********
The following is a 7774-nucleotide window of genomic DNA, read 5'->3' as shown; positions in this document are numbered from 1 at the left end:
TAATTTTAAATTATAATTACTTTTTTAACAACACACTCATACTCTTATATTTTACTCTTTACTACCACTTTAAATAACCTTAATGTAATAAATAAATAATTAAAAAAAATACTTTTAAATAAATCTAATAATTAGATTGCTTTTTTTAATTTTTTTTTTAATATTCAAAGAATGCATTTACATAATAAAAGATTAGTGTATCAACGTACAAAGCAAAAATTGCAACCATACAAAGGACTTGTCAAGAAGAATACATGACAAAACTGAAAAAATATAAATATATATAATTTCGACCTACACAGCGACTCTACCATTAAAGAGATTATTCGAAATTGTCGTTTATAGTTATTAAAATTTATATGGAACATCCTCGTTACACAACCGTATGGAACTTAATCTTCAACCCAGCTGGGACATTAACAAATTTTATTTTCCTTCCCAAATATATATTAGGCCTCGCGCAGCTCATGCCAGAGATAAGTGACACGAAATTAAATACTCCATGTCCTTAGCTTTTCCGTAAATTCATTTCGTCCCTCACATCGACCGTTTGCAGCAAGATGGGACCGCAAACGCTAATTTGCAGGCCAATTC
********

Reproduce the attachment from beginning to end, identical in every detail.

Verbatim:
The following is a 7774-nucleotide window of genomic DNA, read 5'->3' as shown; positions in this document are numbered from 1 at the left end:
TAATTTTAAATTATAATTACTTTTTTAACAACACACTCATACTCTTATATTTTACTCTTTACTACCACTTTAAATAACCTTAATGTAATAAATAAATAATTAAAAAAAATACTTTTAAATAAATCTAATAATTAGATTGCTTTTTTTAATTTTTTTTTTAATATTCAAAGAATGCATTTACATAATAAAAGATTAGTGTATCAACGTACAAAGCAAAAATTGCAACCATACAAAGGACTTGTCAAGAAGAATACATGACAAAACTGAAAAAATATAAATATATATAATTTCGACCTACACAGCGACTCTACCATTAAAGAGATTATTCGAAATTGTCGTTTATAGTTATTAAAATTTATATGGAACATCCTCGTTACACAACCGTATGGAACTTAATCTTCAACCCAGCTGGGACATTAACAAATTTTATTTTCCTTCCCAAATATATATTAGGCCTCGCGCAGCTCATGCCAGAGATAAGTGACACGAAATTAAATACTCCATGTCCTTAGCTTTTCCGTAAATTCATTTCGTCCCTCACATCGACCGTTTGCAGCAAGATGGGACCGCAAACGCTAATTTGCAGGCCAATTC